Mental health and coronavirus: learning to go easy on yourself.

Mental health and coronavirus: learning to go easy on yourself.

Coronavirus can impact our mental health too. At a time when we’re all doing our best to take care of our physical health and the health of others, it’s important not to neglect our mental health.

I wrote a blog two months ago now with some tips for taking care of your mental health whilst self isolating. It hasn’t aged very well, because lets face it, two months ago, none of us knew what our future selves were getting in to. But more importantly, I couldn’t believe it had been two months since I’d started staying at home as per Governent guidelines. “Two months? Surely not. Its flown, I must be coping really well” was my initial reaction. At least until I realised that was total rubbish. For most of us, it’s actually really hard. Its undeniable that a lot of aspects of my mental health have been impacted, lots of which I hadn’t anticipated. So, here’s an updated list of ways to take care of yourself, written with a little more experience, and more than a bit of hindsight.

Don’t worry that much about productivity

I looked back at my original post about being productive and laughed. Sure, we might have loads more time to do things in now, but my March self had no idea just how little motivation I’d have to get them done. Okay, so I’m almost done with my uni assignments now and I’m trying my best to keep up with work (it can actually be a great distraction) but that’s it. No novels have been written, no 5k has been run – the ukulele I promised I’d teach myself to play still sits, untouched, in a corner of my bedroom. And that’s completely okay. We might not realise it, but the constant, low-level of stress we’re all dealing with right now is exhausting. Sometimes it can be fun to feel busy but if, some days, all you do is get out of bed, you’re a hero.

Mental health and coronavirus: learning to go easy on yourself.

Limit your news intake

This piece of advice actually stands, and I’ve managed to stick to it for the most part. The news app has been muted on my phone, I only watch updates once a day and I’ve learned to laugh at the dodgy Facebook articles feeding me obvious fake news. The thing is, I used to let these freak me out to the point that I’d be on the verge of a panic attack. And the funny thing? None of them turned out to be right. Hindsight is a gift, and it made me realise that half the things I was panicking about two months ago were so far off that I can no longer even remember them.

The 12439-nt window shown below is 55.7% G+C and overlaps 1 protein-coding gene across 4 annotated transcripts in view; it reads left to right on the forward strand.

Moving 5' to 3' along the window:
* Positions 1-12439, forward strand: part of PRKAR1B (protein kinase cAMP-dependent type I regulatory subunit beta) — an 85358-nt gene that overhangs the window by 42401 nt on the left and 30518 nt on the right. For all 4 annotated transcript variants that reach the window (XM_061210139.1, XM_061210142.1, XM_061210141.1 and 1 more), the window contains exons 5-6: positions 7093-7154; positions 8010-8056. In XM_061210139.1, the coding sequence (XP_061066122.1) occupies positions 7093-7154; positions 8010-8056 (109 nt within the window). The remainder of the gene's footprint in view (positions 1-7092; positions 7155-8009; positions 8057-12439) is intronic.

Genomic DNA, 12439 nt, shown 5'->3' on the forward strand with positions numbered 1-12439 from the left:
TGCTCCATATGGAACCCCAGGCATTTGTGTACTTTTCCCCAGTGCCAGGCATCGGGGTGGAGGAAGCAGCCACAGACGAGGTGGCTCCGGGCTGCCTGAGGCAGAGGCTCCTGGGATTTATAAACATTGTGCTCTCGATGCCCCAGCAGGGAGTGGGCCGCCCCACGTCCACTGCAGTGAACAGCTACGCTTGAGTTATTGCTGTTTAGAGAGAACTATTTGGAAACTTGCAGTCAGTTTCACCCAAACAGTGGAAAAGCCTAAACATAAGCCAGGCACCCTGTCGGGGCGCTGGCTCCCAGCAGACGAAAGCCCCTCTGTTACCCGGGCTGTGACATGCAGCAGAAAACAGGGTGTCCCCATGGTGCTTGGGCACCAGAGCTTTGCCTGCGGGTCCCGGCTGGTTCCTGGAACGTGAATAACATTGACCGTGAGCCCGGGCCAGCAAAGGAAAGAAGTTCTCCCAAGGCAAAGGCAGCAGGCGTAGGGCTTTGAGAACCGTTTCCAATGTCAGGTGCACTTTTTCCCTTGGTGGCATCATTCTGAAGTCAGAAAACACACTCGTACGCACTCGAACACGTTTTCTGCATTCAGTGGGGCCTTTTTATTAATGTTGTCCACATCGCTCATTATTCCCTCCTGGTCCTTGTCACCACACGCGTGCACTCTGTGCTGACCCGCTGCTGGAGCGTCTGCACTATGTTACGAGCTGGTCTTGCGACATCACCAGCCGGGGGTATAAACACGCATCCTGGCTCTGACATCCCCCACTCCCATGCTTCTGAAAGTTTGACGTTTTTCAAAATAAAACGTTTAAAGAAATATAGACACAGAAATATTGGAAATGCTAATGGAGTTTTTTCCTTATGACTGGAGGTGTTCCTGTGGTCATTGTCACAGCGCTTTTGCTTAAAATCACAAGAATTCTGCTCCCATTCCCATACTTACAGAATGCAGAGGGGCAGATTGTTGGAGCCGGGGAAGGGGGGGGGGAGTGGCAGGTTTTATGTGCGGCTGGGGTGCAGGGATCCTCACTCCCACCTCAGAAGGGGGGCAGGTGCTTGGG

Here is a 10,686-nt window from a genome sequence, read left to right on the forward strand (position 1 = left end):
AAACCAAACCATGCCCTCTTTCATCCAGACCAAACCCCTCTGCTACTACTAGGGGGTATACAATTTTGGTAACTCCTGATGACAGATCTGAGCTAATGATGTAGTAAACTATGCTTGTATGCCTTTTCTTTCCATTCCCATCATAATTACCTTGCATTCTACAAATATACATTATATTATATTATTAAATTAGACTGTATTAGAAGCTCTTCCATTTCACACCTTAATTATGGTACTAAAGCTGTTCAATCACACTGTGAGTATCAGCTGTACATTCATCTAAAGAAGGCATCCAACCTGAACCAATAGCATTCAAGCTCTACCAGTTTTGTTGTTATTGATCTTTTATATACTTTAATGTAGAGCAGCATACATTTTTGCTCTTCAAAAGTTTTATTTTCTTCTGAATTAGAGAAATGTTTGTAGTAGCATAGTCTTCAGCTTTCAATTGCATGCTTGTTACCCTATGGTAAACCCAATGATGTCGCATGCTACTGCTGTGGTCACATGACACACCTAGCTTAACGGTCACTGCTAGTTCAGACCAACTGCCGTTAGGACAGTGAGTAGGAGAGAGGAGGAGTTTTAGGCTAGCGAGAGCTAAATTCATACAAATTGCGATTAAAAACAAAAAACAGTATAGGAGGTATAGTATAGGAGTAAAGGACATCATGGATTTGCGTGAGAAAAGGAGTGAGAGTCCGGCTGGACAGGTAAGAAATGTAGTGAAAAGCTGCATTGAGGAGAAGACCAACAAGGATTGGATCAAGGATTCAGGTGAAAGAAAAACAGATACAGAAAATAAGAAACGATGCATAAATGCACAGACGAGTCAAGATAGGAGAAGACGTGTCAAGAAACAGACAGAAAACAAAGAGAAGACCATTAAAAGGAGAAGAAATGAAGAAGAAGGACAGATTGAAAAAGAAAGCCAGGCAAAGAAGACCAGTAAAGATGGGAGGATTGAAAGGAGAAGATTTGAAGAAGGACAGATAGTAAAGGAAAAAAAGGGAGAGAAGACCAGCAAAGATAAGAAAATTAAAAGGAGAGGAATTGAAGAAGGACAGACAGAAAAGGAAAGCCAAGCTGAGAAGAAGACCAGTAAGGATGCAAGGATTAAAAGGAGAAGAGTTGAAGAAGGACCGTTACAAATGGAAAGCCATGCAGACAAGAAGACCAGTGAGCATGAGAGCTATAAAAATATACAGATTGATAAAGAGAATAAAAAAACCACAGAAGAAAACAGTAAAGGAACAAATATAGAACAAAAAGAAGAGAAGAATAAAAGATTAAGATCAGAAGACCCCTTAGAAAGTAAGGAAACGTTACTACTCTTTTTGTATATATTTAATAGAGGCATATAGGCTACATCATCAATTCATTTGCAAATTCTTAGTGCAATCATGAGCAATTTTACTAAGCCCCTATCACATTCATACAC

And on that note, try not to dwell too much on ‘the future’. There’s so much vague media speculation about strategies for easing lockdown, whether the government is doing the right thing, how long social distancing will stay in place and on and on and on. There’s absolutely zero point trying to keep up with it all, because most of it is total rubbish anyway. It’s difficult, but try to take each day as it comes. For most of us, we’re safe, and we’re doing the right thing by following the rules. Trust that, and be patient.

Mental health and coronavirus: learning to go easy on yourself.

Remember that its okay to feel down

Feeling less motivated lately? More irritable? Sleepier? Miserable? Yep, me too. There’s so much emphasis on staying positive and being up to your eyeballs in zoom quizzes and banana bread that we forget how tough this time actually is – on absolutely everyone. Staying home all the time and not being able to see your friends and family will take enough of a toll on your mental health as it is. And that’s before you even think about all the anxiety-inducing stuff going on outside. It’s really important to remember that if, 2 months in, you’re starting to get a bit sick of it, that’s totally okay. Normal, even. We can’t be positive and upbeat all the time.

It’s also really easy to feel guilty when you’re feeling down (which only makes you feel worse) because ‘so many people have it worse than you’. Okay, this might be true, and it really is a luxury for so many of us to have a home to stay in, to be able to work from home, to know exactly where our next meal is coming from. But even if you have all of these priveleges, it doesn’t make your feelings any less valid. And if you think you’re really struggling, reach out!! Chat to a friend, your parents or even one of these handy mental health helplines. You’re definitely not alone.

In the meantime, stay safe and check out some more of our blogs for a bit of light reading:

Mental health and coronavirus: learning to go easy on yourself.

Emily Goodwin

Marketing Co-ordinator for Emily manages all marketing activities for Tyfy. As well as her own Mental Health Monday column, Em also carries out Marketing, Research and Development for the Company.